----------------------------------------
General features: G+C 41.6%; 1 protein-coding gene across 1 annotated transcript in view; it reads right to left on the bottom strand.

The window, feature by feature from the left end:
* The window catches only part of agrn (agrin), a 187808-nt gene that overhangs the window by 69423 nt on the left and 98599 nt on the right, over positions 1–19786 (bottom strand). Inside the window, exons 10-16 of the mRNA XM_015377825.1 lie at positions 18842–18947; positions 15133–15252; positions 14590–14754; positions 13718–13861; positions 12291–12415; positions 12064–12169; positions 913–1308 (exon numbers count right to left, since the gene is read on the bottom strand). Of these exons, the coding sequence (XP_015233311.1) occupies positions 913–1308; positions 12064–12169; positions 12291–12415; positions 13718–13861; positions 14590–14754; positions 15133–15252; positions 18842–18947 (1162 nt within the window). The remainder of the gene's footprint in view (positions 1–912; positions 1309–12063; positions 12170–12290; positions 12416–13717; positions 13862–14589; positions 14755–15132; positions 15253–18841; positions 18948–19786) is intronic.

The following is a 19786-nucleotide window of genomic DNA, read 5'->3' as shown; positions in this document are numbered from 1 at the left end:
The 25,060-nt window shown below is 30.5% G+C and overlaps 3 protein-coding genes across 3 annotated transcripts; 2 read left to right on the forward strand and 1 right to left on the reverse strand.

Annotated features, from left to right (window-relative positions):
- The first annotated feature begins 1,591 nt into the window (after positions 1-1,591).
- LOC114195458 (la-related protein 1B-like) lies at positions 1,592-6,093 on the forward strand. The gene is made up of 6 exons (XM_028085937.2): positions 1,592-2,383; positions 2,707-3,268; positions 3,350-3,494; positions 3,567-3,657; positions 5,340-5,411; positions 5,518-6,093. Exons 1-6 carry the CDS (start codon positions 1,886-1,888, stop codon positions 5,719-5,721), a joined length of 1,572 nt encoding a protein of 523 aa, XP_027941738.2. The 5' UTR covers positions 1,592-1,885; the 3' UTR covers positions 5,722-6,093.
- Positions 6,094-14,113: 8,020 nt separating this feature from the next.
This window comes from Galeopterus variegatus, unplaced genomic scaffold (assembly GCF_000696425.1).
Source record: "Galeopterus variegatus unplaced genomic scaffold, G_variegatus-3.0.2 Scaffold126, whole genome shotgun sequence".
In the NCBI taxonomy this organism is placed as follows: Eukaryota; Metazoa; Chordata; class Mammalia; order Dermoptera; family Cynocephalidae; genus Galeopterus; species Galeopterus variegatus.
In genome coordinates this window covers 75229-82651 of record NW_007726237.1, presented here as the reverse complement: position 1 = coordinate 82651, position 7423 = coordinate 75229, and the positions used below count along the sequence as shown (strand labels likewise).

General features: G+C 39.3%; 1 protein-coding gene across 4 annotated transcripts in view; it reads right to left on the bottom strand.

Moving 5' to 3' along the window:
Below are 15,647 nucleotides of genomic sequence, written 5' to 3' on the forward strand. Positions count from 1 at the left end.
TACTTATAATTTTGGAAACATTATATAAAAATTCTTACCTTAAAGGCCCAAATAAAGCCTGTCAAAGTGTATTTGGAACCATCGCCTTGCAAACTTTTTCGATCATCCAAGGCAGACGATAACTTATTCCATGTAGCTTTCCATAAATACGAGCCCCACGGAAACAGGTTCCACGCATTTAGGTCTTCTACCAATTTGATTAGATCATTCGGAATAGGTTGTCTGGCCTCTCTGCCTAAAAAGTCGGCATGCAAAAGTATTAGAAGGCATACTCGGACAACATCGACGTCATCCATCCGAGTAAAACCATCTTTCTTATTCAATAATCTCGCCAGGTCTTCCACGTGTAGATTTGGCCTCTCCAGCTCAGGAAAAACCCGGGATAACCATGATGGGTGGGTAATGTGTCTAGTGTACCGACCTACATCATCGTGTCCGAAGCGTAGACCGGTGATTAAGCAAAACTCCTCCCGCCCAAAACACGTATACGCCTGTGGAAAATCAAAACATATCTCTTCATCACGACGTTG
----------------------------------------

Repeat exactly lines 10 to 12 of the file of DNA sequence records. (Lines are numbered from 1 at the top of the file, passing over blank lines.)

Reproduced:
This window comes from Galeopterus variegatus, unplaced genomic scaffold (assembly GCF_000696425.1).
Source record: "Galeopterus variegatus unplaced genomic scaffold, G_variegatus-3.0.2 Scaffold126, whole genome shotgun sequence".
In the NCBI taxonomy this organism is placed as follows: Eukaryota; Metazoa; Chordata; class Mammalia; order Dermoptera; family Cynocephalidae; genus Galeopterus; species Galeopterus variegatus.